in my garden | October

The end of October and it is calm and still with a watered-silk sky and weak sunshine. The sun is low in the sky now, its trajectory only covers half the distance it did in the summer months. On Sunday the clocks went back to GMT and the sun now sets at 5 pm.  My Australian family returned home at the end of the first week, during which we spent more time on the beaches, celebrated my birthday in Charlestown with “Happy Birthday” sung to me by my three-year-old grandson and enjoyed many family meals together. A week later saw my middle son return to his home having made very good progress after his life-saving operation in early July.

The weather has been challenging this month. Two storms, Ophelia in the middle of the month was quickly followed by Brian: both ripped through our garden and courtyard, rattling the neighbouring barns and unsettling the cattle. The sheep on the other hand seemed totally oblivious. Leaves were torn from trees, late flowering annuals were flattened, but no real damage was done. After the storms we have had days of cloud, mist and that wonderful Cornish mizzle, but temperatures have remained in the mid teens. After all the busyness of the previous month I was left feeling a little flattened myself and it was a relief when the sun shone last Friday and we could get out to seek some autumn colours.

My bulb order finally arrived and yesterday I managed to get out into the garden and mow the lawn (it was well overdue). The grass has been far too wet to do it until now. Pots have been planted with crocuses, iris reticulata and muscari bulbs and more dwarf daffodils planted in the woodland border. The soil is very wet though, so I am a little concerned that the bulbs may rot. More pruning has taken place with much of the Virginia Creeper you saw last month being removed. It has a nasty habit of crawling in to the gutter and roof tiles and even invading our attic! I removed some straight stems from the Corkscrew Hazel, crossover branches from the Goat Willows and trimmed the Kilmarnock Willow as its branches were touching the floor.

My tulip pots are still waiting to be filled as I need to buy some more compost. I’m not going as mad as last year, just four pots. Two for the front courtyard and two for the rear patio. On a quick look around the garden to take these photos I noticed that several plants are in bud (a Hebe and Erysimum, the Camellia and the Chilean Lantern tree) so I really hope we don’t get any frost down here. The new geranium I bought is in its third flush of flowers and the chocolate cosmos is in full flower still. Bees were buzzing noisily around the flowers of the Fatsia Japonica and it seems the starlings are back.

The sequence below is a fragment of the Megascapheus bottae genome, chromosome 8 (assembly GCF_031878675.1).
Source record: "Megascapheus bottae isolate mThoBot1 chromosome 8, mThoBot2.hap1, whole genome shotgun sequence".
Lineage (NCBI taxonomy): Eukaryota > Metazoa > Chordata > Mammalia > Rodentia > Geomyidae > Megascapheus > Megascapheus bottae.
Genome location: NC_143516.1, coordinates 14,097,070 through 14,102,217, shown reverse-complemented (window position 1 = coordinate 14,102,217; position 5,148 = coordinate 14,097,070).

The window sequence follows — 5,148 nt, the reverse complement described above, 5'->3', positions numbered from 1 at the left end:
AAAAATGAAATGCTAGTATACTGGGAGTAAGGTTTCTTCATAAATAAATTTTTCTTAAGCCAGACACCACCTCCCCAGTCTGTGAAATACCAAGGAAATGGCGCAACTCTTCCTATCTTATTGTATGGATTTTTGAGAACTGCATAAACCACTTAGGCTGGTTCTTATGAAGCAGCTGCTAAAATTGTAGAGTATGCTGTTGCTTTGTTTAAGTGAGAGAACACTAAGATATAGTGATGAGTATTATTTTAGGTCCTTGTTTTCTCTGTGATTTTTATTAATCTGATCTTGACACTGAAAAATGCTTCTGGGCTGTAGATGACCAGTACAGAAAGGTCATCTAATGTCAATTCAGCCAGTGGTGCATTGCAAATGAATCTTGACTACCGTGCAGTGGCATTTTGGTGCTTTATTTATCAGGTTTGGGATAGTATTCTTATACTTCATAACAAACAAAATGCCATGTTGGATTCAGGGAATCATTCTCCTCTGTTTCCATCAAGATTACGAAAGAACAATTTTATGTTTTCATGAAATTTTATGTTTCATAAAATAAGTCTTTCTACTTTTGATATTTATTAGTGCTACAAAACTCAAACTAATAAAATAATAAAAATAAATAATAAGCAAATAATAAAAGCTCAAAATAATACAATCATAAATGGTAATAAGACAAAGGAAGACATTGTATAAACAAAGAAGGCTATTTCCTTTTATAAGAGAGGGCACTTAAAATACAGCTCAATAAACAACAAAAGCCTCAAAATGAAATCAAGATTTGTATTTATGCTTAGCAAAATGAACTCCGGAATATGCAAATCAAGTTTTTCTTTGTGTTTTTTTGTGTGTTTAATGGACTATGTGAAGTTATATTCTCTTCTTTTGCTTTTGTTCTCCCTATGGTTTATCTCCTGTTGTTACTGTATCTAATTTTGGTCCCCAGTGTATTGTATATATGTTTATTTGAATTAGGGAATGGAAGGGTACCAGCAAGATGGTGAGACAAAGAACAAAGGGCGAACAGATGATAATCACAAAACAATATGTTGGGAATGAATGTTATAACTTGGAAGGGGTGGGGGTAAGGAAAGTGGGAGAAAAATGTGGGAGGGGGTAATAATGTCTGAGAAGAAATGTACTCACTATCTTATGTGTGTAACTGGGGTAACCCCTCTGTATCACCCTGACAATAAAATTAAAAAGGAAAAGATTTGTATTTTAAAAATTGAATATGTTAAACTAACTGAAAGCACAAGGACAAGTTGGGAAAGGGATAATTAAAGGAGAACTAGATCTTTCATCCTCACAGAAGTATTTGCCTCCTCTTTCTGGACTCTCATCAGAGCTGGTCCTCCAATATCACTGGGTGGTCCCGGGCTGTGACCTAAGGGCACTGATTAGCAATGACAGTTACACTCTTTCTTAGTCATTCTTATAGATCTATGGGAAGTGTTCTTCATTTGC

Like Monty Don and Gardeners World I shall be back with further garden updates in the spring, all being well!


  1. Lucid Gypsy says:

    Oh you’re a busy bee and hasn’t it paid off with all these lovely blooms!

    1. Heyjude says:

      To be honest Gilly most of these have managed on their own this year. And an awful lot of them come from cuttings and plants I had in Ludlow. next spring I am definitely on the hunt for something unusual 😀

  2. Tina Schell says:

    It seems unfair that some of us should be so inept at gardening while others truly have a gift. I am definitely one of the former while you Jude, are definitely in the latter. Beautiful!

    1. Heyjude says:

      I guess we all have talents in different ways. Good that we are not all alike! But really Tina, I just plant things I like and hope for the best – doesn’t always pay off as my attempts at growing veggies have proved. From now on I shall stick to the flowers and herbs 🙂

  3. Robyn Haynes says:

    Love your photo collages, Jude. It sounds like you’re busy going into winter. It’s surprising how quickly the garden recovers after big storms. I have fretted in the past only to be reassured bu the resilience my garden has after the weather has done its worst. As for the family visit, I think its natural to feel a little flat when they all go home. That happy birthday rendition by your grandson is a precious memory.

    1. Heyjude says:

      It sure is Robyn. Treasured moments.

  4. You had so many beautiful flowers still blooming in October. Your ‘just plant it and see what happens’ method seems to be working well. I think my garden was down to one rose on one bush and a pot of marguerites (which still has a few flowers on it as I type).

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